Date: January 27, 1998 Contact: Dan Smith
FOR IMMEDIATE RELEASE 802-229-1941
Compact Commission Votes to Exempt Milk Sold by Schools Food Service Programs To Ensure Price Regulation Does Not Increase Cost of School Milk
The Northeast Dairy Compact Commission took formal action Monday to exempt milk sold by school food service programs in New England from operation of the compact over-order price regulation. The exemption established by the 26-member commission, made up of representatives of each of the six New England Compact states, assures that the cost of half-pint milk containers sold for school lunch and breakfast programs will not be increased as a result of the regional price regulation.
The Commission last summer implemented the regional price regulation to apply to all fluid, or drinking, milk sold in New England, including milk sold in school food programs. (The Commission did establish a single exception for milk sold as part of the WIC Program.) The effect of the regional price regulation is to incrementally raise the regulated price administered by a comprehensive system of federal price regulation which applies to all milk processing companies with sales in New England. The regional regulation also serves to set the price as a flat, rather than variable, amount over time
As a result of its rulemaking procedure completed Monday, the Commission found that milk sold as part of school food programs is provided by processing companies through a competitive bid procedure, under law. In some instances, the effect of the regional price regulation has been to raise the cost of this school food program milk. In response to this finding, the Commission adopted the exemption to allow school food service programs to obtain reimbursement for any documented cost increases.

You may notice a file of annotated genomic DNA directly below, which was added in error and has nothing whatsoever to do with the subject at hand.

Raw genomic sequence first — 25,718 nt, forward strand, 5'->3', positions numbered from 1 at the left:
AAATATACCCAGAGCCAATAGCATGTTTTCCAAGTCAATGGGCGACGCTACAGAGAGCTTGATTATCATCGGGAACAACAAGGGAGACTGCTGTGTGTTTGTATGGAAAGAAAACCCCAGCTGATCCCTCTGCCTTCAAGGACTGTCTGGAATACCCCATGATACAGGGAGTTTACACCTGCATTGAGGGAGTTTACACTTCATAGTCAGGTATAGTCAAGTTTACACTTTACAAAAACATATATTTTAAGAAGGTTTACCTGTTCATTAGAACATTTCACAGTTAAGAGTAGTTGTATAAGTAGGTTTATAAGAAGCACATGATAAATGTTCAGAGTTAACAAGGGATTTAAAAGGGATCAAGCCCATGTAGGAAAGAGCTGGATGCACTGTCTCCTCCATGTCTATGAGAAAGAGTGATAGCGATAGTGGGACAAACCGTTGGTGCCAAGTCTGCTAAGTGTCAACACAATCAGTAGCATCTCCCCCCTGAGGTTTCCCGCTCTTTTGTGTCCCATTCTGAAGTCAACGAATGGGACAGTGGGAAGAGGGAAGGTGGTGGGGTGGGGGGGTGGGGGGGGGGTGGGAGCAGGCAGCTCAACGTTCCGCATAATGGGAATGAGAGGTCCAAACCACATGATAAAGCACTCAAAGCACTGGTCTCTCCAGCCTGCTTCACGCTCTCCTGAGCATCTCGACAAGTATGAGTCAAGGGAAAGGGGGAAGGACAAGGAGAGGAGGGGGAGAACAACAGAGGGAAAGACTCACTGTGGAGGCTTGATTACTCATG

Michael A. Wiers, Chair of the Compact Commission, said, "The commissionís basic responsibility is to define the public interest in milk price regulation. Assuring the success of child nutrition programs is critical to the public interest. Accordingly, the price regulation must be structured so that it does not raise the cost of school milk at the same time it assures the programs with an adequate supply of fresh milk. The exemption established by the Commission will accomplish this purpose."
Massachusetts Agriculture Commissioner, Jay Healy said, "I congratulate the commission for continuing to be responsive to the concerns of consumers, particularly our school kids. In its deliberation and action on Monday, the commission has again struck the proper balance for the concerns of both farmers and consumers."
The exemption will apply to the 1998-1999 school year. Approximately 4,000 farmers from New England and New York, who receive disbursements under the Compact price regulation must first approve the school exemption before it takes effect.